Job hunting is brutal, there’s just no other way to put it. Finding a job you want and then actually landing it are two completely different animals. It takes time, commitment and skills to get your foot in the door of your dream job - or just any job in this economy. Related: 3 Things HR Looks For In An Employee The job market is ridiculously competitive, which means all job seekers need to find and use every single little thing possible to make them standout from the rest of the crowd. In the following paragraphs, we will look at a few tips that you need to know as you begin your job hunt. Some of these ideas might be concepts that you’ve heard a million times, but there’s a reason for that.
After years of very high unemployment, things appear to be turning around. But how can you focus your job hunt message to ensure you're one of the next 100,000 people to be hired? Your job as a job hunter is to make it easy for people to understand how you can add value to the company that hires you. Everything about your resume, networking, and interviewing should be designed to strategically further this fundamental message.
The spring days are getting longer and warmer, flowers are sprouting, and recent economic reports show signs that the economy is bouncing back to life at long last. Now is the time to dispense with winter's funk, take a breath of fresh air, and put some spring into your step. In your actions and personality, you can reflect the sense of newness and possibility inherent in this season. Here are five ways you can use this season to spring forward your job hunt:
“My job hunt is stuck in the mud. I know I need to fix it, but I’m feeling overwhelmed and I’ve got no energy left. I’ve tried everything, and nothing seems to work.” Does this ring true for you? The simple truth is: Hunting for a job can be tiring, demoralizing, and frustrating. I often encounter people who have internalized their inability to find work as a sign of personal failure. Confidence and self-image suffer. As that happens, it becomes increasingly difficult to present the optimistic, energetic “can do” persona that employers seek. We all hear the longer you are out of work, the harder it is to get work. One of the reasons for this is employers are looking for you, Mr. / Ms. Jobhunter not to be jaded, tired, and “down.” And, they fear that the longer you are out of work, the more likely it is you won’t have the vim and vigor they seek.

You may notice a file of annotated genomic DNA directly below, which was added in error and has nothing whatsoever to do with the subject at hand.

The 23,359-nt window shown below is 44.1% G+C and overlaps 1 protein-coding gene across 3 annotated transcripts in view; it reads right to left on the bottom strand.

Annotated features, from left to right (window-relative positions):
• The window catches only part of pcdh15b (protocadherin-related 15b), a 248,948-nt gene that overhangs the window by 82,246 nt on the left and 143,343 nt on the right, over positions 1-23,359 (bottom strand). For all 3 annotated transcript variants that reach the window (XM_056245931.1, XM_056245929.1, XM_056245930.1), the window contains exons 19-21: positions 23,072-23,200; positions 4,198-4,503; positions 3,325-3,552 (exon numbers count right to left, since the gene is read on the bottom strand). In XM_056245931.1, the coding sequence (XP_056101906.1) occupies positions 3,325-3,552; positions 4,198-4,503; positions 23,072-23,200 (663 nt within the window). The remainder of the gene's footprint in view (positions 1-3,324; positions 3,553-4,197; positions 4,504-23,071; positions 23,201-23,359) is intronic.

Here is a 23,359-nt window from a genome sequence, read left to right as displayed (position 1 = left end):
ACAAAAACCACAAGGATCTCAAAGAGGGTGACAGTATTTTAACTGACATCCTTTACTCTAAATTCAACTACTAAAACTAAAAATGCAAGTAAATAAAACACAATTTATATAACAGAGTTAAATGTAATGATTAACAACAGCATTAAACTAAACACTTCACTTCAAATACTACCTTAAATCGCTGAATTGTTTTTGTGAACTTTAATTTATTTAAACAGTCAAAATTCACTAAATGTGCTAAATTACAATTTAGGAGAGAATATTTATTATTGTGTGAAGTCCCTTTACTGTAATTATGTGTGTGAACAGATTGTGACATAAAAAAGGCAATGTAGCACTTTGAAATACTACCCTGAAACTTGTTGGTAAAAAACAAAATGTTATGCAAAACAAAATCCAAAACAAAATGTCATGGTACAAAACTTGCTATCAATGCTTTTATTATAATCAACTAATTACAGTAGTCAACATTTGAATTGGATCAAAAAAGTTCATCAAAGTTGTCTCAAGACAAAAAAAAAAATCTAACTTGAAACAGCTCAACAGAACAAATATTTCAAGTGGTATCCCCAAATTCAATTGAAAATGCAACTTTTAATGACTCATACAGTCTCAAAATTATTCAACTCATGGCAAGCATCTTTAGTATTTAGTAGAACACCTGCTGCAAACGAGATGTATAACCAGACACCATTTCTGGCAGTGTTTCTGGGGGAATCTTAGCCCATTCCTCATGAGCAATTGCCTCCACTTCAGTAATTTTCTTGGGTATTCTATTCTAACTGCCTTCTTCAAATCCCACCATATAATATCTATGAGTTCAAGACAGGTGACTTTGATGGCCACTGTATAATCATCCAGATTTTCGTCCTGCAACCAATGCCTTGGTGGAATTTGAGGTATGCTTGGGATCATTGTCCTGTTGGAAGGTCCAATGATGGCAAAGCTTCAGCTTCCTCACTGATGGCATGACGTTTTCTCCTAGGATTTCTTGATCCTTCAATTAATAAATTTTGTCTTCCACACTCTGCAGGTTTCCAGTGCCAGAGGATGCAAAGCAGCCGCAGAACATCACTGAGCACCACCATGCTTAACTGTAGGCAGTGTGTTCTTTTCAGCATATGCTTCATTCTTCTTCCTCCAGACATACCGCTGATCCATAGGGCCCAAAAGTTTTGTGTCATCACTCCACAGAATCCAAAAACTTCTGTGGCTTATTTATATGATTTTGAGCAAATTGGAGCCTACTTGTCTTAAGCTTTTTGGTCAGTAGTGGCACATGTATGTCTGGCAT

Sure, job search can be an isolating, lonely and frustrating endeavor, I’ll grant you that, but it doesn’t necessarily have to be. While the majority of your out-of-work friends are “going it alone,” spending countless hours surfing the web, posting to Monster.com, and sending out a suite of resumes to no one in particular, YOU could take an entirely different, more productive, and less lonely approach, and join a job club. Job clubs have been around forever (forgive the vague timeline), touting far greater statistics and successes than their members have been able to achieve on their own. In his classic book on career transition, What Color is Your Parachute, Richard Nelson Bolles suggests job seekers experience an 84% success rate when job search activities are conducted in groups —15% higher than when they are conducted alone! And, those who have been associated with job clubs report, in fact, their membership is the key factor in their success. For even greater proof, look no further than a recent research study on the topic of executives in career transition, appropriately titled: “Benefits of Job Clubs for Executive Job Seekers: A Tale of Hares and Tortoises,” which qualitatively demonstrated the benefits of job clubs to executives. According to the study, executives associated with a job club spent more time on job search activities, experienced lower job search frustration, and felt a greater sense of camaraderie than unaffiliated executives. While job clubs do not offer placement services per se, what they do offer can be far more meaningful; among the benefits are support, accountability, connection, advice, strategy, affiliation, and yes, even friendship. Job clubs take many forms; they can be free or fee-based, non-sectarian or religious, host to hundreds of members, or simply a few. But, across the board, what nearly all job clubs offer their members is the opportunity to work with other job seekers in a similar boat, to intelligently plan and conduct an effective job search campaign. Convinced? If you are sold on the benefits of participation in a job club, here are a few tips to help you find one!